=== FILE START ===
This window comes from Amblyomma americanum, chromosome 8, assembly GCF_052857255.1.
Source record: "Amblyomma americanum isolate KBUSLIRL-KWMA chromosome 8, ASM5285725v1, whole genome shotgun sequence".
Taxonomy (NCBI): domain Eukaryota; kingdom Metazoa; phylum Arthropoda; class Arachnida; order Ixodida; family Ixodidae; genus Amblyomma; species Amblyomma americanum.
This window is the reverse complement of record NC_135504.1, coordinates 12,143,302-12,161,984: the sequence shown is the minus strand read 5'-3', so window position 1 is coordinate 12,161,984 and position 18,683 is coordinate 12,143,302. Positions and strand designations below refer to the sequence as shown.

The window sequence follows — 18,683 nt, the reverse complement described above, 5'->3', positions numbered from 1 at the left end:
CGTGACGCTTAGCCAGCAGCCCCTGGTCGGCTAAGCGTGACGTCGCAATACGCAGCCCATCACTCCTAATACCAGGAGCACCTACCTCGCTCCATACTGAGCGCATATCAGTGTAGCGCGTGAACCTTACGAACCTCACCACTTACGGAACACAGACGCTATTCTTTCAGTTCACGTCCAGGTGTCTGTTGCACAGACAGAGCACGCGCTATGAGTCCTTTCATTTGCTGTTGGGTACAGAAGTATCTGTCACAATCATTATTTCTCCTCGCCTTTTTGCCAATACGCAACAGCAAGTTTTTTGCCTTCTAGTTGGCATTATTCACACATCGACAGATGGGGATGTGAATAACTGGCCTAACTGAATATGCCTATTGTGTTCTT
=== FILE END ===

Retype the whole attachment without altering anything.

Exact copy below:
This window comes from Amblyomma americanum, chromosome 8, assembly GCF_052857255.1.
Source record: "Amblyomma americanum isolate KBUSLIRL-KWMA chromosome 8, ASM5285725v1, whole genome shotgun sequence".
Taxonomy (NCBI): domain Eukaryota; kingdom Metazoa; phylum Arthropoda; class Arachnida; order Ixodida; family Ixodidae; genus Amblyomma; species Amblyomma americanum.
This window is the reverse complement of record NC_135504.1, coordinates 12,143,302-12,161,984: the sequence shown is the minus strand read 5'-3', so window position 1 is coordinate 12,161,984 and position 18,683 is coordinate 12,143,302. Positions and strand designations below refer to the sequence as shown.

The window sequence follows — 18,683 nt, the reverse complement described above, 5'->3', positions numbered from 1 at the left end:
CGTGACGCTTAGCCAGCAGCCCCTGGTCGGCTAAGCGTGACGTCGCAATACGCAGCCCATCACTCCTAATACCAGGAGCACCTACCTCGCTCCATACTGAGCGCATATCAGTGTAGCGCGTGAACCTTACGAACCTCACCACTTACGGAACACAGACGCTATTCTTTCAGTTCACGTCCAGGTGTCTGTTGCACAGACAGAGCACGCGCTATGAGTCCTTTCATTTGCTGTTGGGTACAGAAGTATCTGTCACAATCATTATTTCTCCTCGCCTTTTTGCCAATACGCAACAGCAAGTTTTTTGCCTTCTAGTTGGCATTATTCACACATCGACAGATGGGGATGTGAATAACTGGCCTAACTGAATATGCCTATTGTGTTCTT